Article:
infrared photography

Infrared photography with the Public Lab!

It’s been an awesome week so far at April Vacation Camp! One of the highlights has been a 3-day workshop with Jeff Warren of the Public Laboratory, hacking cameras to measure photosynthesis of plants in nearby gardens.

The project: Modifying cheap ($10) digital cameras to remove the infrared filter so they will capture near-infrared light. Near-infrared is just beyond the visible spectrum, so we can’t see it, but camera sensors will pick it up if you remove the filter.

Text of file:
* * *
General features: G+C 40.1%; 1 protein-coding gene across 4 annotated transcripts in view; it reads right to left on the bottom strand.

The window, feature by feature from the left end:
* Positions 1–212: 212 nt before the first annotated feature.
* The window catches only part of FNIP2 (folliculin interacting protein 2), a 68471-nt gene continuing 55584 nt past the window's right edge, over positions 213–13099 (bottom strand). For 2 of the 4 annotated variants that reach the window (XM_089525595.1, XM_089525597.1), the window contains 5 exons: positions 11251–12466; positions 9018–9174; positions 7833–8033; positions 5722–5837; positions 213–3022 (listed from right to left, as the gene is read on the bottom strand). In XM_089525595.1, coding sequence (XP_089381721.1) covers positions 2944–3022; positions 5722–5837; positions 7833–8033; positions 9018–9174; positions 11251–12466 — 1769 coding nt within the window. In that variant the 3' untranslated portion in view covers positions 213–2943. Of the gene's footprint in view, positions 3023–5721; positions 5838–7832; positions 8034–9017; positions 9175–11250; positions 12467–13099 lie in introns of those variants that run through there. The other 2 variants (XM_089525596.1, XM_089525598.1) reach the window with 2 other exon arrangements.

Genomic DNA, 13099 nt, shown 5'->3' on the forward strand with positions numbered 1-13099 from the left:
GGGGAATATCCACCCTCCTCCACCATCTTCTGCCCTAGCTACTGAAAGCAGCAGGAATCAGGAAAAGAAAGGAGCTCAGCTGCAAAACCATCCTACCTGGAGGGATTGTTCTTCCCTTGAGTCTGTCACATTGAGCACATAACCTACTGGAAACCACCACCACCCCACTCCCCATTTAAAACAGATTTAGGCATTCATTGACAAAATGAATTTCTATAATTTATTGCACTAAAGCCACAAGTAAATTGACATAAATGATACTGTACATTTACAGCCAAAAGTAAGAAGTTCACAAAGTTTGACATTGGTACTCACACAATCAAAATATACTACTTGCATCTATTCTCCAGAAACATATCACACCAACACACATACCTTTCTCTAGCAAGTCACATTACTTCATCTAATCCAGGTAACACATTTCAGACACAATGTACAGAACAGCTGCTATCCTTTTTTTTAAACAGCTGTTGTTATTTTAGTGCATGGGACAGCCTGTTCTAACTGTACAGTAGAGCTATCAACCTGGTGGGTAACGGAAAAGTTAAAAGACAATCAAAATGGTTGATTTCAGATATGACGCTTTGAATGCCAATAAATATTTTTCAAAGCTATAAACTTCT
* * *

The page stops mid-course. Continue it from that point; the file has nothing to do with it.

how it works -- courtesy of the public lab

Plants don’t absorb infrared light (i.e. they don’t use it for food), which makes it a good indicator of how well different plants are photosynthesizing. So we modified cameras, put them up on 20 foot poles, and headed down to Tufts to see how their gardens were doing!

Here are some photos of what kids worked on during the week.

Disassembling cameras

Sample images of church-front foliage

Aerial view of Tufts gardens.

How healthy are the church plants?

NDVI “heat map” of photosynthesis

To read more about the project, check out the Somerville page at the Public Lab.